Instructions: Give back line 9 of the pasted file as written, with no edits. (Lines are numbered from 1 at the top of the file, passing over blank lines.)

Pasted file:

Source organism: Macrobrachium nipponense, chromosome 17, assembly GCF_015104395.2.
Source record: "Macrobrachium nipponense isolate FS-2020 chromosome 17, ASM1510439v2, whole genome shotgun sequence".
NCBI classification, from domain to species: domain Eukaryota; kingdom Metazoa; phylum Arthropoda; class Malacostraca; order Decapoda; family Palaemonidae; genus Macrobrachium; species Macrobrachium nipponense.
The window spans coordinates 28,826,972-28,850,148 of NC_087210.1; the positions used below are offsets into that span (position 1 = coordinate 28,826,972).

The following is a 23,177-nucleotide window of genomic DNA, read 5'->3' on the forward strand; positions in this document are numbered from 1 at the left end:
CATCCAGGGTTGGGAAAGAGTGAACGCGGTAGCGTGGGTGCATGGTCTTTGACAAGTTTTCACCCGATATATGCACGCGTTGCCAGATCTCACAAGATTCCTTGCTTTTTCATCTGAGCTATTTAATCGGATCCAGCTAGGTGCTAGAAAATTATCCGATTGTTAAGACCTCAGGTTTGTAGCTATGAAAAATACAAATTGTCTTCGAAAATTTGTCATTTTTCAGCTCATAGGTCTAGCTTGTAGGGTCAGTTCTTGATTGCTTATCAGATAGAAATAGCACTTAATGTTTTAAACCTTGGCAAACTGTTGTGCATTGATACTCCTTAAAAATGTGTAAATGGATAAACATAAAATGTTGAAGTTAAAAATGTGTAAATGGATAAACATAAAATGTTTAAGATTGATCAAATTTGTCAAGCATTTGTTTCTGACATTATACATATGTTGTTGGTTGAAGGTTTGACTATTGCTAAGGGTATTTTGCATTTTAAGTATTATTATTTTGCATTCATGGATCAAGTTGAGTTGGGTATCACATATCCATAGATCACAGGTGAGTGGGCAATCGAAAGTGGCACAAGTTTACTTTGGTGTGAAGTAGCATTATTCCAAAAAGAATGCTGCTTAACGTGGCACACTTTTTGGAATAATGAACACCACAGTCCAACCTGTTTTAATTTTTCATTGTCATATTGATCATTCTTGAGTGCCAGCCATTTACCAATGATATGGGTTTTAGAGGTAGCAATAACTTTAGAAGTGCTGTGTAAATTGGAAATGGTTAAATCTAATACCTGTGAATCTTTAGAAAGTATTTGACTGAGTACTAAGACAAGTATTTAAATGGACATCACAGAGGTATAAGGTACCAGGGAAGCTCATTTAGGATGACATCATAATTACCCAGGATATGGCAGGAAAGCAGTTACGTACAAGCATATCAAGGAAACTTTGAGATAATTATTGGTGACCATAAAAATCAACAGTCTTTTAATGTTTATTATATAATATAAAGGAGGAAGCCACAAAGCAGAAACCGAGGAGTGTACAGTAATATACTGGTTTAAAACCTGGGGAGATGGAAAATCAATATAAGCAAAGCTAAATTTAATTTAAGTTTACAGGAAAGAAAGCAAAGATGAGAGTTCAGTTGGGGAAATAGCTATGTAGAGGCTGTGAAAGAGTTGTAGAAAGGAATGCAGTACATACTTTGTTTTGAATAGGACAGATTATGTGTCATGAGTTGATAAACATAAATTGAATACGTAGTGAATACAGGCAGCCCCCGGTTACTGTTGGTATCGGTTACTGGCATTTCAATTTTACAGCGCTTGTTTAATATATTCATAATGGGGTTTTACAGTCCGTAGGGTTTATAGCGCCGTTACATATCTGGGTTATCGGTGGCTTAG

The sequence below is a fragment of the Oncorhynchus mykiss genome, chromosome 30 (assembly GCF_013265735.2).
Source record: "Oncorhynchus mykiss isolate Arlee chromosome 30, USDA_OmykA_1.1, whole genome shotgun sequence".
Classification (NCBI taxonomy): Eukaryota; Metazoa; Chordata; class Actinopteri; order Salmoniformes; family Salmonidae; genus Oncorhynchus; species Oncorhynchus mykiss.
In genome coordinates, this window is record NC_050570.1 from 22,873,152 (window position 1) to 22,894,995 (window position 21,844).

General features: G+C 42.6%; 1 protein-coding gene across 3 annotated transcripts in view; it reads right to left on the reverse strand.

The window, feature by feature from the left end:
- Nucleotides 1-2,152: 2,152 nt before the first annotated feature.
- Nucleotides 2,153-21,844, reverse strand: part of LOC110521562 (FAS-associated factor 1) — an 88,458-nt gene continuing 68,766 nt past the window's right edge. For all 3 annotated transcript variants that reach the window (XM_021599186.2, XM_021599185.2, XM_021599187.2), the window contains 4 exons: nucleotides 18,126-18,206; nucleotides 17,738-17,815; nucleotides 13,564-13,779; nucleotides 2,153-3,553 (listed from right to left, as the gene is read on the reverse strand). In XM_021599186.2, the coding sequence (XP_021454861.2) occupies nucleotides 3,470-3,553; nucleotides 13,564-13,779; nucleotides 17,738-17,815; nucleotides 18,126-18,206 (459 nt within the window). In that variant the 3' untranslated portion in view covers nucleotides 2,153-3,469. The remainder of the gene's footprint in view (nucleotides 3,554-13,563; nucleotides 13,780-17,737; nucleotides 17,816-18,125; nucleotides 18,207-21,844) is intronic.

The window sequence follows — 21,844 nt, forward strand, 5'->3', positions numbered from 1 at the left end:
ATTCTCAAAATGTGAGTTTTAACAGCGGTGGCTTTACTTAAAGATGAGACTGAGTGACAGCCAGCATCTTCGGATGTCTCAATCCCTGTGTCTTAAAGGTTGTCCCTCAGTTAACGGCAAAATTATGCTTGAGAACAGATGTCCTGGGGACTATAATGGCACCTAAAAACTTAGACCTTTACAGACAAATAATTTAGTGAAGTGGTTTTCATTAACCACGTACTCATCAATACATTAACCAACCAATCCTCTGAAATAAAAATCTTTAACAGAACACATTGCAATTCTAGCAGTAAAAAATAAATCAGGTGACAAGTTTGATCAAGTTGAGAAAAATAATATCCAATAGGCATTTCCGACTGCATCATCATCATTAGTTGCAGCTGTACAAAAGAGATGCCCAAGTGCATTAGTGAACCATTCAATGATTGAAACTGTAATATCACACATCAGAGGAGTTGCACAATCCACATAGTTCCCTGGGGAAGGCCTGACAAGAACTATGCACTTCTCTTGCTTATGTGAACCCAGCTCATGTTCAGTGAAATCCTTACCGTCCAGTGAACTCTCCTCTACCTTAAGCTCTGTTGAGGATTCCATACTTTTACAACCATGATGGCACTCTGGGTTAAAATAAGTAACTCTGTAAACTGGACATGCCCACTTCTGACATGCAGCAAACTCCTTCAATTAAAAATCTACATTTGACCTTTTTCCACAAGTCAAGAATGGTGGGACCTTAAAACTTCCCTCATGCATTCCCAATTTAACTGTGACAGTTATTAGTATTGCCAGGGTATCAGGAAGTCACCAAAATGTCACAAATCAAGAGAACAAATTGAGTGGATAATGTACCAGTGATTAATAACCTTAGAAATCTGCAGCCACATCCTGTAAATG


Classification (NCBI taxonomy): Eukaryota; Metazoa; Chordata; class Actinopteri; order Salmoniformes; family Salmonidae; genus Oncorhynchus; species Oncorhynchus mykiss.